Gosling Wildlife Gardens 3
Garden Three: The Native Plants Garden
Generous financial support for this garden came to The Arboretum through a bequest from Phyllis Oughton and was enhanced with additional donations by family and friends. This garden differs from the other gardens within the Gosling Wildlife Gardens in that it uses only plant species that are native to southern Ontario; horticultural varieties, garden hybrids and exotic or naturalized species are not be used. The Native Plants Garden includes many features commonly found in a backyard; a lockstone patio, a wheelchair accessible picnic table, composters, informal seating for gatherings, trellis and screening alternatives, shade trees, a stream water feature, floral and decorative plantings and fruit bearing vines, shrubs and trees - all showcasing native plants. A commemorative plaque to honour the life of Phyllis Oughton is installed.
As you enter this garden you will notice the house location to your left with a brick path leading from the back door to a patio area. Adjacent to the house and path there are a number of woody and herbaceous species that have wildlife value: the birch trees offer food and shelter to a wide variety of birds; the acorns of the dwarf chinquapin oak are a favoured food for squirrels and chipmunks; the various sumacs feed rabbits throughout the winter. The native shrubs flanking the stone dust path create a living arbour that provides nectar to butterflies, fruit for small mammals and a larval food source for caterpillars. Continuing along the brick path to the patio area you will notice a fence that supports a trumpet vine to attract hummingbirds and grapevines to provide fruit for the homeowner as well as resident and migrating birds. To your left is a young woodland and forest edge planted with a wide variety of shrubs and herbs to provide not only an aesthetically pleasing backyard planting design but also food, cover and nesting sites for wildlife. At the edge of the patio area near the large sitting rocks is a Kentucky coffee tree to offer light shade in the afternoon. In time, the Bur oak at the rear of the garden will provide shade, acorns for food, cover and nesting sites for both birds and mammals. Water is an essential component to wildlife gardening and a shallow meandering stream can be found adjacent to the patio. This attracts many species of birds for a bath. Bathers seen here include Indigo Buntings, Eastern Bluebirds, Baltimore Orioles and Cedar Waxwings.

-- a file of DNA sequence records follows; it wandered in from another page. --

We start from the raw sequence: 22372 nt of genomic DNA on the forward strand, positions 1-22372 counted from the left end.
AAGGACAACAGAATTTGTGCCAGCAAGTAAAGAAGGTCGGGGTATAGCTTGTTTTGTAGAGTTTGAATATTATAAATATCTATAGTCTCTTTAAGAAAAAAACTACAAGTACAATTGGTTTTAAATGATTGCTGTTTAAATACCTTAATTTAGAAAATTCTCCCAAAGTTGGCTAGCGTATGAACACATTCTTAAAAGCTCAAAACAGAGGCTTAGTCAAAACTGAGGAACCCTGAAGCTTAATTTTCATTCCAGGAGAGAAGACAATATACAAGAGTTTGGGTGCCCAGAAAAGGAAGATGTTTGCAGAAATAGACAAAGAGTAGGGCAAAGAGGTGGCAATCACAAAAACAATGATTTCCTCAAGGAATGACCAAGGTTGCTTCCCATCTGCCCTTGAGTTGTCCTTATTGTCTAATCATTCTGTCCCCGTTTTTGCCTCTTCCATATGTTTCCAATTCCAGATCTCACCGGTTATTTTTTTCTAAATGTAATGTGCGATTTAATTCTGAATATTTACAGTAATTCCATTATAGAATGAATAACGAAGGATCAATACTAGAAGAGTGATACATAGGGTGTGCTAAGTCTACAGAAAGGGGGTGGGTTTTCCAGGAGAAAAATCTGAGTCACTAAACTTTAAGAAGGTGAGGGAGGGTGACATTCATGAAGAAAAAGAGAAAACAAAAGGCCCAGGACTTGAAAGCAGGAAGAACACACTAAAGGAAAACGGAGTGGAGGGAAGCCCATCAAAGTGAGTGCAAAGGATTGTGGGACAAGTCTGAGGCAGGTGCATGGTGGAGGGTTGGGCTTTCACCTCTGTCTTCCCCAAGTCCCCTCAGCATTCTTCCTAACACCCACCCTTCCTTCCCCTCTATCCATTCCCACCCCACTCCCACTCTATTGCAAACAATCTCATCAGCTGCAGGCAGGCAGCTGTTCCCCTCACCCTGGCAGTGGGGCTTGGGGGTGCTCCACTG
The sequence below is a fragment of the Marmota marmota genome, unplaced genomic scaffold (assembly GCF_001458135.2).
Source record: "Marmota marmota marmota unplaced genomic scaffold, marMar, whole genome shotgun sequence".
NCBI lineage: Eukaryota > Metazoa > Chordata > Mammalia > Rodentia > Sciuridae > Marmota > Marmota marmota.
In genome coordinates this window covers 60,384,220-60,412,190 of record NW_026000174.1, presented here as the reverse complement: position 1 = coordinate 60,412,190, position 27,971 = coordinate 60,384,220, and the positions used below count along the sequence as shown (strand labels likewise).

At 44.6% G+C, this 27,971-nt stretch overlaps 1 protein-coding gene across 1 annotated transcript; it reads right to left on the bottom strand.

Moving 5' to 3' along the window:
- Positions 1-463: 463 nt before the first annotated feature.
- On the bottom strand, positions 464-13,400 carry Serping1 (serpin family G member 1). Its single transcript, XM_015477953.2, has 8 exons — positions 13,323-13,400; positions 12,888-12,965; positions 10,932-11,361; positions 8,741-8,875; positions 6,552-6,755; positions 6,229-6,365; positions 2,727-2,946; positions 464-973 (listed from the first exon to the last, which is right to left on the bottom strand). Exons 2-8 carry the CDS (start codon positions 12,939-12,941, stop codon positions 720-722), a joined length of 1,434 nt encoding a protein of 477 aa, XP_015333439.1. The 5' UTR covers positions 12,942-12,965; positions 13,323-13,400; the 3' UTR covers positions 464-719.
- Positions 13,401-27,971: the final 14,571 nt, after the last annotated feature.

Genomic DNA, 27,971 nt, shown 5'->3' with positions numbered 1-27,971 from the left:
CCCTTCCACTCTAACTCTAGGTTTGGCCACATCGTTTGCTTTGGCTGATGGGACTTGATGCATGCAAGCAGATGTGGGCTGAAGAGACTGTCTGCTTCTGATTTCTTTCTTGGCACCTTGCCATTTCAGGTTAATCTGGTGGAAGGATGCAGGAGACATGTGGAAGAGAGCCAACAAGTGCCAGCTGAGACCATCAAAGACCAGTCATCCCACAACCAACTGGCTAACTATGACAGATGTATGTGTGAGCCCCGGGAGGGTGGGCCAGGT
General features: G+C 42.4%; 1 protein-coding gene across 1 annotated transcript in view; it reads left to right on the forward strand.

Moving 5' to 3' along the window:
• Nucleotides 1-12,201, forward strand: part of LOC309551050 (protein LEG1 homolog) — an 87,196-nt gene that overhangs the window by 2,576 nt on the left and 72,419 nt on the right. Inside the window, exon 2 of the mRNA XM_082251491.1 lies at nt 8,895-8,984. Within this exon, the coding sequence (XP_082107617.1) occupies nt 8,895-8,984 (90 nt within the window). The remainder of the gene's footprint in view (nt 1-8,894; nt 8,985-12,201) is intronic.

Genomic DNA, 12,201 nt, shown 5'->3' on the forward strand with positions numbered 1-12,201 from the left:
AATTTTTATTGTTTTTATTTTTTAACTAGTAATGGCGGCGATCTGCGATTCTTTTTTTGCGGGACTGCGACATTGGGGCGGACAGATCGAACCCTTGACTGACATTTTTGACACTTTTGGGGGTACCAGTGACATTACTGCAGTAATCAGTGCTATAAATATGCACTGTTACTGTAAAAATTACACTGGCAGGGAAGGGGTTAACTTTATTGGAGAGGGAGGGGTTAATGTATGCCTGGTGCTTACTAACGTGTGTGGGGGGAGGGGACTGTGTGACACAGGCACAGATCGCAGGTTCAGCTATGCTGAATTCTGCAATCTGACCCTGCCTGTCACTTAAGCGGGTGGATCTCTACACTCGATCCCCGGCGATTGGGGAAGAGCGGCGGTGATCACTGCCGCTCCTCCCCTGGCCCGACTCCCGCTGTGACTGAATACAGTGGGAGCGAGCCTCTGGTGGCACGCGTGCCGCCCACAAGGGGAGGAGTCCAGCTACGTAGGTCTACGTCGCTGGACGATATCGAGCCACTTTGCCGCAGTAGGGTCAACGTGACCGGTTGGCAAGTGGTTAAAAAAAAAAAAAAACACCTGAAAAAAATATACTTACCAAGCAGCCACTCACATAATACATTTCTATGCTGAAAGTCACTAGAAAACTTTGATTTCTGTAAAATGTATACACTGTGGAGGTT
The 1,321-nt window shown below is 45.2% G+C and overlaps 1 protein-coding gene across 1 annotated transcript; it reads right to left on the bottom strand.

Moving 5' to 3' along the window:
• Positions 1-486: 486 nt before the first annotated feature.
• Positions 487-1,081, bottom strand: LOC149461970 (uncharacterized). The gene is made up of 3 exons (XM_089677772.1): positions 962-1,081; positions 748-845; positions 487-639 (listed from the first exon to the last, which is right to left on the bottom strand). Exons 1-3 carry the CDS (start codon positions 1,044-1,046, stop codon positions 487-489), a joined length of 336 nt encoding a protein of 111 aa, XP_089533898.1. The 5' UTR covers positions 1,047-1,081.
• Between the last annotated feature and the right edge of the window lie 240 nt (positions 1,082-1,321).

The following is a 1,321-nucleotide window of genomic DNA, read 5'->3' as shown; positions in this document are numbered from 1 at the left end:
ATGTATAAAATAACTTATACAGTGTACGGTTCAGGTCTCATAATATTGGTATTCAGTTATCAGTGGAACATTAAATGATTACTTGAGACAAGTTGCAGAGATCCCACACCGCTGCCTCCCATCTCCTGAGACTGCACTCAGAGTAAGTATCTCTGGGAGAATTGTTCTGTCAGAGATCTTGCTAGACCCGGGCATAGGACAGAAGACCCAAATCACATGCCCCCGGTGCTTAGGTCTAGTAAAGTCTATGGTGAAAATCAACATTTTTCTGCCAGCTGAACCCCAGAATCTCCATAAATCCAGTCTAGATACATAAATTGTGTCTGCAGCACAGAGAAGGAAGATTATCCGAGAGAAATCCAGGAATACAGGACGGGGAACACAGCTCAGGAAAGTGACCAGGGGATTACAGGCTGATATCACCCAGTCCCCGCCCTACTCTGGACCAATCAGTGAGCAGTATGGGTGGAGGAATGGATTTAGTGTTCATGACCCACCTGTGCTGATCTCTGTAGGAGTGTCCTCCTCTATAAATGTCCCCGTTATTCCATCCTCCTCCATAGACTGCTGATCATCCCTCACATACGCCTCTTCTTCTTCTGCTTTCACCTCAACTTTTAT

For more information about the Gosling Wildlife Gardens or to make a donation, please contact Dr. Shelley Hunt, Director.